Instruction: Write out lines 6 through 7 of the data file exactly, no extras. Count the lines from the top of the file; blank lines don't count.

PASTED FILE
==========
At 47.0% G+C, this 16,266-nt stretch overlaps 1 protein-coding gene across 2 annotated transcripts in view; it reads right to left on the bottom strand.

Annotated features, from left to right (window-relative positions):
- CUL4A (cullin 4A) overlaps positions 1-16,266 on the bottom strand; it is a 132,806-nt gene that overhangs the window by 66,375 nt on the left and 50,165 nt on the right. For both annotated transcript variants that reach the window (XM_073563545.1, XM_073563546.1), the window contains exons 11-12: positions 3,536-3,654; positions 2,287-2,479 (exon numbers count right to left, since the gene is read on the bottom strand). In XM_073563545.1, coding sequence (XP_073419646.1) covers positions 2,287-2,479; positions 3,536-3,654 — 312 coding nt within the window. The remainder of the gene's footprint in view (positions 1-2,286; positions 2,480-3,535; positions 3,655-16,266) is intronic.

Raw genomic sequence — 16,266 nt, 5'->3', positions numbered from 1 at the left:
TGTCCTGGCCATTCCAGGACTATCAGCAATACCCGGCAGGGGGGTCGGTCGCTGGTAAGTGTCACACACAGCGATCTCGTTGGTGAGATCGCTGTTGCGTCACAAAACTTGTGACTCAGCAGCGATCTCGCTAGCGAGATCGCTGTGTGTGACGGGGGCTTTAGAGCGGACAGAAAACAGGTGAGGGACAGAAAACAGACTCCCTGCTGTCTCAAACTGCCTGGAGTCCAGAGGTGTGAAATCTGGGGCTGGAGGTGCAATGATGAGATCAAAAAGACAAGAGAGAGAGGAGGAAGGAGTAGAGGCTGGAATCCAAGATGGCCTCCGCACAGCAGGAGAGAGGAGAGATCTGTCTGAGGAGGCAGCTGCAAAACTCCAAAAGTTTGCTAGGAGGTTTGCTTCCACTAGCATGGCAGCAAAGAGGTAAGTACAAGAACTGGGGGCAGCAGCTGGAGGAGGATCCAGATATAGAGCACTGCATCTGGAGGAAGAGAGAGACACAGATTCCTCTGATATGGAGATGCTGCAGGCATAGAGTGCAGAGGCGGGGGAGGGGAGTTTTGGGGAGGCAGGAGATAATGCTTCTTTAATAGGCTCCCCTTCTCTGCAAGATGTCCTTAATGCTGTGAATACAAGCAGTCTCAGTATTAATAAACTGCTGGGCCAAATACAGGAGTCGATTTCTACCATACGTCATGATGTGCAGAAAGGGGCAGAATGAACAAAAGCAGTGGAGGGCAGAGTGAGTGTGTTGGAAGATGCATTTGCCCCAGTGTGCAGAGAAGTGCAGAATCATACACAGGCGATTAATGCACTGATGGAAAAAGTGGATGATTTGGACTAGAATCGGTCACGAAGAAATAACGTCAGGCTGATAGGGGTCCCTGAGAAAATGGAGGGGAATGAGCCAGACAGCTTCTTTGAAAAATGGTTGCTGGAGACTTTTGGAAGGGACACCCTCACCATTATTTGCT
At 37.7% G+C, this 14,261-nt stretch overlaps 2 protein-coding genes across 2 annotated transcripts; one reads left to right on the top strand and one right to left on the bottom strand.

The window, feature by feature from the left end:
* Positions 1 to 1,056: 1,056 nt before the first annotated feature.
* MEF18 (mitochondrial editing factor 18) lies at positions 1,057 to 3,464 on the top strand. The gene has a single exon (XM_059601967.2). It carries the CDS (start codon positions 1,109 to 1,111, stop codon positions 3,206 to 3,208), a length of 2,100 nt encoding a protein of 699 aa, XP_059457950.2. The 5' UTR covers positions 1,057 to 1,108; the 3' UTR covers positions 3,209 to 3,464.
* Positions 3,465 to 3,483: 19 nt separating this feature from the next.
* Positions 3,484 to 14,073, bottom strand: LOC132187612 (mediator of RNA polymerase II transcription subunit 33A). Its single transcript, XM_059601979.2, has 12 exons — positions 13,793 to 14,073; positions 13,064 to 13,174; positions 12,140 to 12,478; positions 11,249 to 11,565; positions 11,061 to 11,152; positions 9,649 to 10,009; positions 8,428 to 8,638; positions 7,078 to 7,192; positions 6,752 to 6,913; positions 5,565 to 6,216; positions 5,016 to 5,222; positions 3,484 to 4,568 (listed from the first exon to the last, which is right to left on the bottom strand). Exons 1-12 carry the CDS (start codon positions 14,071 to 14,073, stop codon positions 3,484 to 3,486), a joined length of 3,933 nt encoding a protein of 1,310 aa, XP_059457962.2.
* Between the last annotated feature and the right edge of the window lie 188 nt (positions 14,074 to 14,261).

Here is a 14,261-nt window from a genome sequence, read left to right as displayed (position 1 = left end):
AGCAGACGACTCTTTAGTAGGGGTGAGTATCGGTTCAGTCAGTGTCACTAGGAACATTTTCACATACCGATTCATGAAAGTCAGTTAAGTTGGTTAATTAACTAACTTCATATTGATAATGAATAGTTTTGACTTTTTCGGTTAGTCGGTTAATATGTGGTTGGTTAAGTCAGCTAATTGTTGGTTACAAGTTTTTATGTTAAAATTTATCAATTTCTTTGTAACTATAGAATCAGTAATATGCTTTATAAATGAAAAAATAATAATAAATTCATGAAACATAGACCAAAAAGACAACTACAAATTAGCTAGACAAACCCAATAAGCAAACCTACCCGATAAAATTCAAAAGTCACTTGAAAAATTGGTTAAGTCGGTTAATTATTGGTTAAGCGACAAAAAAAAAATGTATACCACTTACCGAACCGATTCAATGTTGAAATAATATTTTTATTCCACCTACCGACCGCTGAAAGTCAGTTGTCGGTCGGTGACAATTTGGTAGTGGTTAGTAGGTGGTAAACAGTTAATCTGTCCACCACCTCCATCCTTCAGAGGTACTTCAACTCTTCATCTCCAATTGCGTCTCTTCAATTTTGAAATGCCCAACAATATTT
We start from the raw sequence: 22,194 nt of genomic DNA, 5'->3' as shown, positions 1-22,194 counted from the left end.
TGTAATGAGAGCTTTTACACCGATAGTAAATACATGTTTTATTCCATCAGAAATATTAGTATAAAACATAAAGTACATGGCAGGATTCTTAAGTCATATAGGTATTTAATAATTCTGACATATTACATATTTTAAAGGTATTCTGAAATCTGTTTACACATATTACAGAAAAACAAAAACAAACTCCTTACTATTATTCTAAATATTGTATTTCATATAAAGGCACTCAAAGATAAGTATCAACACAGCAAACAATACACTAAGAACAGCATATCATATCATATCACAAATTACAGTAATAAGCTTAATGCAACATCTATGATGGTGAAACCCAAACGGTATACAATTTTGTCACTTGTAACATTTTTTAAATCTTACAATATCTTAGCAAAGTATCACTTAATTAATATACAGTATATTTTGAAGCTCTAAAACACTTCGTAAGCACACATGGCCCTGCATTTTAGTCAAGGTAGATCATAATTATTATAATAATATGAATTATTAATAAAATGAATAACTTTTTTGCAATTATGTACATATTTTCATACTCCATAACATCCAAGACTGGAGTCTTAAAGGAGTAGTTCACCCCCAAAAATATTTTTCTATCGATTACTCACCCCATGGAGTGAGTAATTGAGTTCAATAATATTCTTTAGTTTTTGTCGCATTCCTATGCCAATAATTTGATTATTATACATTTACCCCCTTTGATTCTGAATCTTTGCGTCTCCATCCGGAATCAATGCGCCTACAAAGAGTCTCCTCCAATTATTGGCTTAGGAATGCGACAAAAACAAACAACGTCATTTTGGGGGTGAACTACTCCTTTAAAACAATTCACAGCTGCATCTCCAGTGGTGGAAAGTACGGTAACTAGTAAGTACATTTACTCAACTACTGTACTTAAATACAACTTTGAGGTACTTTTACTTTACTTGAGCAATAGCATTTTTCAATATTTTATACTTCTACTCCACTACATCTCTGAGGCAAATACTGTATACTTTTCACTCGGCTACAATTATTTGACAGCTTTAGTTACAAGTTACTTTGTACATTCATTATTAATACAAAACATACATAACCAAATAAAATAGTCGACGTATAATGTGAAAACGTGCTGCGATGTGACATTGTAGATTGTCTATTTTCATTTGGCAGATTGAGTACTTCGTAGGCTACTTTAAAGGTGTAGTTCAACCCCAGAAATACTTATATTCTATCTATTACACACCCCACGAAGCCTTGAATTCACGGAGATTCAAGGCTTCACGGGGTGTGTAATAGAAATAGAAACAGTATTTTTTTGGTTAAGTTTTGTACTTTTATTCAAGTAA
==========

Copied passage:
At 37.7% G+C, this 14,261-nt stretch overlaps 2 protein-coding genes across 2 annotated transcripts; one reads left to right on the top strand and one right to left on the bottom strand.

The window, feature by feature from the left end: